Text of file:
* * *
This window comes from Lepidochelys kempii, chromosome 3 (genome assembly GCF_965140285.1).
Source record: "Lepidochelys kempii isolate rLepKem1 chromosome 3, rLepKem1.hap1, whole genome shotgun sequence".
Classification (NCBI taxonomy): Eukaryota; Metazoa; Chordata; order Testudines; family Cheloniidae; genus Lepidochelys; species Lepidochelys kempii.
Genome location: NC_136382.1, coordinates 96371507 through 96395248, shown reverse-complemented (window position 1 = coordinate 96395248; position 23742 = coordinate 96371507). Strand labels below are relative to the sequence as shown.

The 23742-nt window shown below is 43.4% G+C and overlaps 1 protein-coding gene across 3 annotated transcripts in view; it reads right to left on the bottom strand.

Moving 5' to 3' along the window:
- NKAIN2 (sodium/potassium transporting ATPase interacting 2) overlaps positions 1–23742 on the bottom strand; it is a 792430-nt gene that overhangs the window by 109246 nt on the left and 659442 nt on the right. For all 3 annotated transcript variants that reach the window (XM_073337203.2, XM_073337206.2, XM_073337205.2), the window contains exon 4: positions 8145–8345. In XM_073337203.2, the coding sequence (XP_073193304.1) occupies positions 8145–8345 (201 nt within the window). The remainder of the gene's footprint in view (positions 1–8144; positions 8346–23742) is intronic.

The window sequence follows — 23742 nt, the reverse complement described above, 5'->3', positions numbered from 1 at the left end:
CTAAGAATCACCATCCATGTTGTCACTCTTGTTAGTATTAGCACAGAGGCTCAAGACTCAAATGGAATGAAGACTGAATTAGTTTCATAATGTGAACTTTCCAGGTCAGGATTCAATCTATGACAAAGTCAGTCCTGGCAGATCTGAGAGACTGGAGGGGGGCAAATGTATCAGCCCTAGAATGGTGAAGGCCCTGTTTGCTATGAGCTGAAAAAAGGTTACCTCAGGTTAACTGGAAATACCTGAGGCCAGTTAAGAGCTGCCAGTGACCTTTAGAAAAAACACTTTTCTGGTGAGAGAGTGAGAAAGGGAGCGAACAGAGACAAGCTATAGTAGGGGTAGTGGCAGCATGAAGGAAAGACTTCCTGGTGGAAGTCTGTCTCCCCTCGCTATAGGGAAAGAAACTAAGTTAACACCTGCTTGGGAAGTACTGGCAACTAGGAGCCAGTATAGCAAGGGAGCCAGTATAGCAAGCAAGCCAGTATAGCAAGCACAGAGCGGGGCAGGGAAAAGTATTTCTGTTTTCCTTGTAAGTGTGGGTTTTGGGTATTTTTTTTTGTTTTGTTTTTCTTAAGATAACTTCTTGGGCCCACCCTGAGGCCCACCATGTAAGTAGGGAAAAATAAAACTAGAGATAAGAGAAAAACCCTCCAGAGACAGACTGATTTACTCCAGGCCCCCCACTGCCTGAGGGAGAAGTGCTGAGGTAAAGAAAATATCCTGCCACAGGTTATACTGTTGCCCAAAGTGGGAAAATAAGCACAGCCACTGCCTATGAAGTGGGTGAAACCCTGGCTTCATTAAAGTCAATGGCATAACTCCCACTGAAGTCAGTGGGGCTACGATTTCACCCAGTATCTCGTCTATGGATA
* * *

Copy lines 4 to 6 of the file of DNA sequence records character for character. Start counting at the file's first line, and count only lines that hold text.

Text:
Genome location: NC_136382.1, coordinates 96371507 through 96395248, shown reverse-complemented (window position 1 = coordinate 96395248; position 23742 = coordinate 96371507). Strand labels below are relative to the sequence as shown.

The 23742-nt window shown below is 43.4% G+C and overlaps 1 protein-coding gene across 3 annotated transcripts in view; it reads right to left on the bottom strand.

Moving 5' to 3' along the window: